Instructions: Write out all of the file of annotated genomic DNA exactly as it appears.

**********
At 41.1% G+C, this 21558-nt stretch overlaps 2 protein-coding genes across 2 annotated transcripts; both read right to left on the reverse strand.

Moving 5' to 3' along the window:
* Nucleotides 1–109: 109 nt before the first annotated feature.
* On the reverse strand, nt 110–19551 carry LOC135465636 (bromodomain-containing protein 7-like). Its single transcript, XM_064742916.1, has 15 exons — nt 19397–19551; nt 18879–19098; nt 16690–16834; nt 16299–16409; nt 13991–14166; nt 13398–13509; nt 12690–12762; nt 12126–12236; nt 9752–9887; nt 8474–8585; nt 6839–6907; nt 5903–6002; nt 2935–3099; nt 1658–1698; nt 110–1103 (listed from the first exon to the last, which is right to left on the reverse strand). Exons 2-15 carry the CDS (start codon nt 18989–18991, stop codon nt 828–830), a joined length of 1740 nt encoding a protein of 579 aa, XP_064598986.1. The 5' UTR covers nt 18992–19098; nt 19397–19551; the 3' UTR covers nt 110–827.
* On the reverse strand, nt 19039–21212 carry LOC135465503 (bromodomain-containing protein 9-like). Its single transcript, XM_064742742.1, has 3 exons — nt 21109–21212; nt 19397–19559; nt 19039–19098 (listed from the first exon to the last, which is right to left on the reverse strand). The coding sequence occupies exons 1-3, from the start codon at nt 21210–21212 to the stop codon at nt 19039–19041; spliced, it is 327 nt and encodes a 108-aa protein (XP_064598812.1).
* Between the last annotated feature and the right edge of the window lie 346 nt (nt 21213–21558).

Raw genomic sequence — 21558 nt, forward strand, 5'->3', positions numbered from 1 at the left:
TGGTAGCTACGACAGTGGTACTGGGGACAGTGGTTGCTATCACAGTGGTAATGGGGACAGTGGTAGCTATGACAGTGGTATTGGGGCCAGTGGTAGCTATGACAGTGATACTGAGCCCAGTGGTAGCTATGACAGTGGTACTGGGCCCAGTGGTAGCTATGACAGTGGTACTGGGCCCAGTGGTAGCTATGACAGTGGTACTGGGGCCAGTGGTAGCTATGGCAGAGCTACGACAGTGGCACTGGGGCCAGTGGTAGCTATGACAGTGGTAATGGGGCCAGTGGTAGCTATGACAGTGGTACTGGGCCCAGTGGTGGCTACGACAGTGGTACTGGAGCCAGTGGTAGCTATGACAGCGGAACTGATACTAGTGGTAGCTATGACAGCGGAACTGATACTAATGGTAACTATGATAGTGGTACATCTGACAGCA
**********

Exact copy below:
At 41.1% G+C, this 21558-nt stretch overlaps 2 protein-coding genes across 2 annotated transcripts; both read right to left on the reverse strand.

Moving 5' to 3' along the window:
* Nucleotides 1–109: 109 nt before the first annotated feature.
* On the reverse strand, nt 110–19551 carry LOC135465636 (bromodomain-containing protein 7-like). Its single transcript, XM_064742916.1, has 15 exons — nt 19397–19551; nt 18879–19098; nt 16690–16834; nt 16299–16409; nt 13991–14166; nt 13398–13509; nt 12690–12762; nt 12126–12236; nt 9752–9887; nt 8474–8585; nt 6839–6907; nt 5903–6002; nt 2935–3099; nt 1658–1698; nt 110–1103 (listed from the first exon to the last, which is right to left on the reverse strand). Exons 2-15 carry the CDS (start codon nt 18989–18991, stop codon nt 828–830), a joined length of 1740 nt encoding a protein of 579 aa, XP_064598986.1. The 5' UTR covers nt 18992–19098; nt 19397–19551; the 3' UTR covers nt 110–827.
* On the reverse strand, nt 19039–21212 carry LOC135465503 (bromodomain-containing protein 9-like). Its single transcript, XM_064742742.1, has 3 exons — nt 21109–21212; nt 19397–19559; nt 19039–19098 (listed from the first exon to the last, which is right to left on the reverse strand). The coding sequence occupies exons 1-3, from the start codon at nt 21210–21212 to the stop codon at nt 19039–19041; spliced, it is 327 nt and encodes a 108-aa protein (XP_064598812.1).
* Between the last annotated feature and the right edge of the window lie 346 nt (nt 21213–21558).

Raw genomic sequence — 21558 nt, forward strand, 5'->3', positions numbered from 1 at the left:
TGGTAGCTACGACAGTGGTACTGGGGACAGTGGTTGCTATCACAGTGGTAATGGGGACAGTGGTAGCTATGACAGTGGTATTGGGGCCAGTGGTAGCTATGACAGTGATACTGAGCCCAGTGGTAGCTATGACAGTGGTACTGGGCCCAGTGGTAGCTATGACAGTGGTACTGGGCCCAGTGGTAGCTATGACAGTGGTACTGGGGCCAGTGGTAGCTATGGCAGAGCTACGACAGTGGCACTGGGGCCAGTGGTAGCTATGACAGTGGTAATGGGGCCAGTGGTAGCTATGACAGTGGTACTGGGCCCAGTGGTGGCTACGACAGTGGTACTGGAGCCAGTGGTAGCTATGACAGCGGAACTGATACTAGTGGTAGCTATGACAGCGGAACTGATACTAATGGTAACTATGATAGTGGTACATCTGACAGCA